I am a huge proponent of jumping right into sewing for any newbie.  So grab some fabric, a zipper, perhaps a button or two, and go to it.  No fear, people!

This pattern is also incredibly versatile.  Tasia has included a tab and button option, belt loops, and different length options.  I love the pockets on this skirt!  Although it is hard to tell with my hands in the pockets, I used the wrong side of the fabric for a bit of contrast.  I can’t wait to see all of the versions people come up with.  The options really are endless.

Be sure to head on over to Sewaholic Patterns for a last minute holiday gift for someone who loves to sew and/or yourself!

Skirt:  Made by me, Sewaholic's Hollyburn Skirt
Sweater:  Colin Stuart for Victoria's Secret
Shoes:  Colin Stuart for Victoria's Secret
Brooch:  Grandmother's
Earrings:  Kate Spade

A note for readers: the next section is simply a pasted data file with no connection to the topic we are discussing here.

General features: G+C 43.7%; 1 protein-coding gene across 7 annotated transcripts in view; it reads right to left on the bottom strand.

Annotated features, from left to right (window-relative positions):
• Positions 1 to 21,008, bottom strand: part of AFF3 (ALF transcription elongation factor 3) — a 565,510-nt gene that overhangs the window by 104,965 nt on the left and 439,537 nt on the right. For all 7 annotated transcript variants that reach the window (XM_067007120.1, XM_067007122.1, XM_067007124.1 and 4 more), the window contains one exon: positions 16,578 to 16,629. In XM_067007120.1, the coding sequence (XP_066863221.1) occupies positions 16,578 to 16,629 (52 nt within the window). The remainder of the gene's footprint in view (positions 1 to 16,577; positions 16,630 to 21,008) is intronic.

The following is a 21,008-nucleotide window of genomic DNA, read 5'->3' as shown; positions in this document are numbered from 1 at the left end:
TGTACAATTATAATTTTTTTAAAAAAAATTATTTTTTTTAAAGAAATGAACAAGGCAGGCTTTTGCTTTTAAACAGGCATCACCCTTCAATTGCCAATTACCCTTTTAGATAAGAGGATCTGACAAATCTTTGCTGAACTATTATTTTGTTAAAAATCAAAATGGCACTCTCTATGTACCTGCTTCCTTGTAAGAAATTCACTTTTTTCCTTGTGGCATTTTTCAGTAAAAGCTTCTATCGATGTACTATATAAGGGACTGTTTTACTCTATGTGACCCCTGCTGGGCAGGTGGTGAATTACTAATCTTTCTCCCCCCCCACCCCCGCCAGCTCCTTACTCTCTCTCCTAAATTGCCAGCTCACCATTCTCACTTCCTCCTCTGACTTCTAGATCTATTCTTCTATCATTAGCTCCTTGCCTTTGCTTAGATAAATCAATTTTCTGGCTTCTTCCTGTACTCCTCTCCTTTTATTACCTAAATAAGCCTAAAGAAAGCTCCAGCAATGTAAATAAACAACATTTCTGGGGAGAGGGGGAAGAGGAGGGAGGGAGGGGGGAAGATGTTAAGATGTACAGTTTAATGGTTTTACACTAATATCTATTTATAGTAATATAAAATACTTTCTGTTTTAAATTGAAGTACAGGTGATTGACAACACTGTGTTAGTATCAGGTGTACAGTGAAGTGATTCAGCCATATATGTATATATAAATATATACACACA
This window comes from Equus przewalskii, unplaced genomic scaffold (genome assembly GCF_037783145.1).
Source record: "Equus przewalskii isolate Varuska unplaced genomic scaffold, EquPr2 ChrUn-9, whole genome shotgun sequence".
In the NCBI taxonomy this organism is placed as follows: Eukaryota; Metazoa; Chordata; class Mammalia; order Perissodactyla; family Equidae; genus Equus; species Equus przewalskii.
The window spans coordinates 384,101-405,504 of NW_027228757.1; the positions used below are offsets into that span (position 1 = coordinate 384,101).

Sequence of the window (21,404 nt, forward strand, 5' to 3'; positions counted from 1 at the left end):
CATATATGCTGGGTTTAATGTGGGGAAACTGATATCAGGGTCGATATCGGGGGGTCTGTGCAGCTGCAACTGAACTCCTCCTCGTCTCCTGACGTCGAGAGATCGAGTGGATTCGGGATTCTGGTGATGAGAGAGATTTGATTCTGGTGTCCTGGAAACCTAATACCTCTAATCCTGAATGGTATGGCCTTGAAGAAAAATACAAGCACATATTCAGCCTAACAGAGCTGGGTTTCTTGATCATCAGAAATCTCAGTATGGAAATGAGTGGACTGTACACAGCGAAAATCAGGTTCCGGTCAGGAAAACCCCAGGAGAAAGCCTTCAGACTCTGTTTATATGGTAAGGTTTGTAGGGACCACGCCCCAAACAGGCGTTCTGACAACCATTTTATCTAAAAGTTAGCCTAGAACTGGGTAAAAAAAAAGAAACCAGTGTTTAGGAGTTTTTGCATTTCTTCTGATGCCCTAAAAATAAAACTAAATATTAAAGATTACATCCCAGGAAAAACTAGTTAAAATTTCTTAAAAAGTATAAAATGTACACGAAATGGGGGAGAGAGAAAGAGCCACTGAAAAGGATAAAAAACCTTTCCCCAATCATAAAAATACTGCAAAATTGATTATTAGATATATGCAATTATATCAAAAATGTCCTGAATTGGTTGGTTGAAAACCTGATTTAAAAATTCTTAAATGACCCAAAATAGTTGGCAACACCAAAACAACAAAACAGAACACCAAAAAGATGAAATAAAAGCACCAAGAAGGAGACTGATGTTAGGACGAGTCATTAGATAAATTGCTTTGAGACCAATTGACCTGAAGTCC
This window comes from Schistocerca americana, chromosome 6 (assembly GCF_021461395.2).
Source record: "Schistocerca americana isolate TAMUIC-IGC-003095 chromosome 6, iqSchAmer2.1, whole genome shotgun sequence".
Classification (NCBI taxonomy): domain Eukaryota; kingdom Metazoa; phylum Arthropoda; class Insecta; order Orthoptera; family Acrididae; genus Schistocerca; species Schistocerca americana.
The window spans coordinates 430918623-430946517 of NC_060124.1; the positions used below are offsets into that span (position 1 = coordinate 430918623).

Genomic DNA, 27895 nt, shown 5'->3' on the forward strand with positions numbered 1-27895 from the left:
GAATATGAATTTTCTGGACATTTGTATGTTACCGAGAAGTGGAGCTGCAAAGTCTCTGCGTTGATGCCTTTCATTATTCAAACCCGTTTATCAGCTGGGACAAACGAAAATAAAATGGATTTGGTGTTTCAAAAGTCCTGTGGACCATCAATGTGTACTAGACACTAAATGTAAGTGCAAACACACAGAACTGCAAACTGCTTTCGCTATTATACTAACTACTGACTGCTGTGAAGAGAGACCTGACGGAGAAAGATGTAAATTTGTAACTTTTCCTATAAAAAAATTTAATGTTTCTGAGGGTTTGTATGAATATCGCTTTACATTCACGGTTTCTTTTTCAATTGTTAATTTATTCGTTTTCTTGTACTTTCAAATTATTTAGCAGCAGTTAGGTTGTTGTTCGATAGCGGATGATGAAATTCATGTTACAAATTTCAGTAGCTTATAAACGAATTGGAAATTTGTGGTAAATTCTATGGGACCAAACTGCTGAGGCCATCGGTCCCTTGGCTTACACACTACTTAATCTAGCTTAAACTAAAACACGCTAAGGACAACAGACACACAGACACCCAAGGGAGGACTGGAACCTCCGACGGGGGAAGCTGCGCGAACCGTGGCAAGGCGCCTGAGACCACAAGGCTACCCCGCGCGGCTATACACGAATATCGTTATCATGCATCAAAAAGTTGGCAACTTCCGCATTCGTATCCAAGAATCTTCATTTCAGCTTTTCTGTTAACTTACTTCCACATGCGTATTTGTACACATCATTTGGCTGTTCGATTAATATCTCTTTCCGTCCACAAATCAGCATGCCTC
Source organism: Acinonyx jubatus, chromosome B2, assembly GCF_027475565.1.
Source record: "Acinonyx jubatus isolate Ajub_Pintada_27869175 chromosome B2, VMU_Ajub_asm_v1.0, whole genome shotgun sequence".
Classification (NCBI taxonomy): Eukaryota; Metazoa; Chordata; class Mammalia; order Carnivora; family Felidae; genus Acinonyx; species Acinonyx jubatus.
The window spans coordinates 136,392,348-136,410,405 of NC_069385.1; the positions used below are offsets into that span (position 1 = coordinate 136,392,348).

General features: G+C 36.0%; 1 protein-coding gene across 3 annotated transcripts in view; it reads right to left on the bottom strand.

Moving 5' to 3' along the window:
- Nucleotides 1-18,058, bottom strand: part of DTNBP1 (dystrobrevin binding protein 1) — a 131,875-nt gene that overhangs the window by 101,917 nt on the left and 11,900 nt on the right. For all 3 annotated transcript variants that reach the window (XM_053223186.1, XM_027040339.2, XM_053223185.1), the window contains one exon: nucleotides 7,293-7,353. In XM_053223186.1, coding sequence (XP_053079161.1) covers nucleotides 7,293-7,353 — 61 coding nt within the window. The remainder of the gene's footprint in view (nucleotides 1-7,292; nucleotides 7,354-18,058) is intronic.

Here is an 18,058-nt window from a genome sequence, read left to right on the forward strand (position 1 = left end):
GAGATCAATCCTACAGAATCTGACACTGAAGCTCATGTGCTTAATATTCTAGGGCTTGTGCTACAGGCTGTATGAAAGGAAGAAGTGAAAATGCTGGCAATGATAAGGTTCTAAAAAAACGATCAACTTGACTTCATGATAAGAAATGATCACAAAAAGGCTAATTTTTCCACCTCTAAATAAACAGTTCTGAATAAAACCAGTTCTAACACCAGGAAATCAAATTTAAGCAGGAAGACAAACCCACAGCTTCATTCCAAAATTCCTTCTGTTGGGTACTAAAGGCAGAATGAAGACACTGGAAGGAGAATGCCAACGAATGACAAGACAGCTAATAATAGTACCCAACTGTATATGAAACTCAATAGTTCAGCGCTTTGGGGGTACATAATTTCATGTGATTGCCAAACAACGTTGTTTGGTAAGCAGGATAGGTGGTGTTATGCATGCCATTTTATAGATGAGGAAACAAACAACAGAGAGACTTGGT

Thursday, December 13, 2012

Red Velvet, The Reveal

Here is my new red velvet cocktail dress!

This is what a vampire would look like in the daylight.  My goodness – I am so pasty I glow.

My mom found this Persian lamb (it’s synthetic) jacket that was a massive mess.  One sleeve lining was completely detached – thankfully someone thought to safety-pin the lining to the jacket so they were not separated.  The other was half ripped out.  The pockets were pulled apart, and some of the side seam was even ripped open.  What the heck?!  She wanted me to fix it, but I really do hate mending of any kind.  It is ridiculous, but when a store-bought garment button falls off (and let's face it - they ALWAYS do), it takes months, sometimes years for me to stitch it back into place.